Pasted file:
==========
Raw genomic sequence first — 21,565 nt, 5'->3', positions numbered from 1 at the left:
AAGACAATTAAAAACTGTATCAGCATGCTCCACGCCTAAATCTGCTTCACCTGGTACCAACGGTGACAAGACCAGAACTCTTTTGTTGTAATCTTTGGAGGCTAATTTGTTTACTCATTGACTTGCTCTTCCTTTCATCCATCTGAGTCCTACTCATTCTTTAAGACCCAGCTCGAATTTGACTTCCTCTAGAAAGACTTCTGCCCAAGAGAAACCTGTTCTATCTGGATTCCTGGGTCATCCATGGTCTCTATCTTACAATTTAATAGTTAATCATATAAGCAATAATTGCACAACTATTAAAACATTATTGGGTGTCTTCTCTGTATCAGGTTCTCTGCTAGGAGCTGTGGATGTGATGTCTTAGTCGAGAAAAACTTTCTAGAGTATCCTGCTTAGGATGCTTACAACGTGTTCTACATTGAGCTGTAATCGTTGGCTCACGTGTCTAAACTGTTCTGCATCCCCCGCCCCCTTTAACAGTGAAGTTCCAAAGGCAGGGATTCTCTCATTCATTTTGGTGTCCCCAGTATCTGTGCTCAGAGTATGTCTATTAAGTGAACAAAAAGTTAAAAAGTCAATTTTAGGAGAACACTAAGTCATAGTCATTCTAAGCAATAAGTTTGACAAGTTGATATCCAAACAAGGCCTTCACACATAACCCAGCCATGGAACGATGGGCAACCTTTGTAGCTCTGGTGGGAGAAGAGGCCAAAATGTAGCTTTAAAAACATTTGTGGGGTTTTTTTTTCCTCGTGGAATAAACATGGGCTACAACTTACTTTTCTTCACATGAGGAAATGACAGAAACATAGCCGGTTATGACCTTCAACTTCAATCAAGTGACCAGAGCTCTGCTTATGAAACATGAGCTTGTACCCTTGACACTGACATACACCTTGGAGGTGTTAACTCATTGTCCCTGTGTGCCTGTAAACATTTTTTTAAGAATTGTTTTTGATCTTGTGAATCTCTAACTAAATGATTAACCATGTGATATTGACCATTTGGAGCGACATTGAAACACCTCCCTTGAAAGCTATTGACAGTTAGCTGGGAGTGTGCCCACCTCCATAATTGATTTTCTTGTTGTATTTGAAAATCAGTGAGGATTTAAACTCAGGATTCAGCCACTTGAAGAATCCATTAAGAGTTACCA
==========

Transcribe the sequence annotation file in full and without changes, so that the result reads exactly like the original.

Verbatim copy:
Raw genomic sequence first — 21,565 nt, 5'->3', positions numbered from 1 at the left:
AAGACAATTAAAAACTGTATCAGCATGCTCCACGCCTAAATCTGCTTCACCTGGTACCAACGGTGACAAGACCAGAACTCTTTTGTTGTAATCTTTGGAGGCTAATTTGTTTACTCATTGACTTGCTCTTCCTTTCATCCATCTGAGTCCTACTCATTCTTTAAGACCCAGCTCGAATTTGACTTCCTCTAGAAAGACTTCTGCCCAAGAGAAACCTGTTCTATCTGGATTCCTGGGTCATCCATGGTCTCTATCTTACAATTTAATAGTTAATCATATAAGCAATAATTGCACAACTATTAAAACATTATTGGGTGTCTTCTCTGTATCAGGTTCTCTGCTAGGAGCTGTGGATGTGATGTCTTAGTCGAGAAAAACTTTCTAGAGTATCCTGCTTAGGATGCTTACAACGTGTTCTACATTGAGCTGTAATCGTTGGCTCACGTGTCTAAACTGTTCTGCATCCCCCGCCCCCTTTAACAGTGAAGTTCCAAAGGCAGGGATTCTCTCATTCATTTTGGTGTCCCCAGTATCTGTGCTCAGAGTATGTCTATTAAGTGAACAAAAAGTTAAAAAGTCAATTTTAGGAGAACACTAAGTCATAGTCATTCTAAGCAATAAGTTTGACAAGTTGATATCCAAACAAGGCCTTCACACATAACCCAGCCATGGAACGATGGGCAACCTTTGTAGCTCTGGTGGGAGAAGAGGCCAAAATGTAGCTTTAAAAACATTTGTGGGGTTTTTTTTTCCTCGTGGAATAAACATGGGCTACAACTTACTTTTCTTCACATGAGGAAATGACAGAAACATAGCCGGTTATGACCTTCAACTTCAATCAAGTGACCAGAGCTCTGCTTATGAAACATGAGCTTGTACCCTTGACACTGACATACACCTTGGAGGTGTTAACTCATTGTCCCTGTGTGCCTGTAAACATTTTTTTAAGAATTGTTTTTGATCTTGTGAATCTCTAACTAAATGATTAACCATGTGATATTGACCATTTGGAGCGACATTGAAACACCTCCCTTGAAAGCTATTGACAGTTAGCTGGGAGTGTGCCCACCTCCATAATTGATTTTCTTGTTGTATTTGAAAATCAGTGAGGATTTAAACTCAGGATTCAGCCACTTGAAGAATCCATTAAGAGTTACCA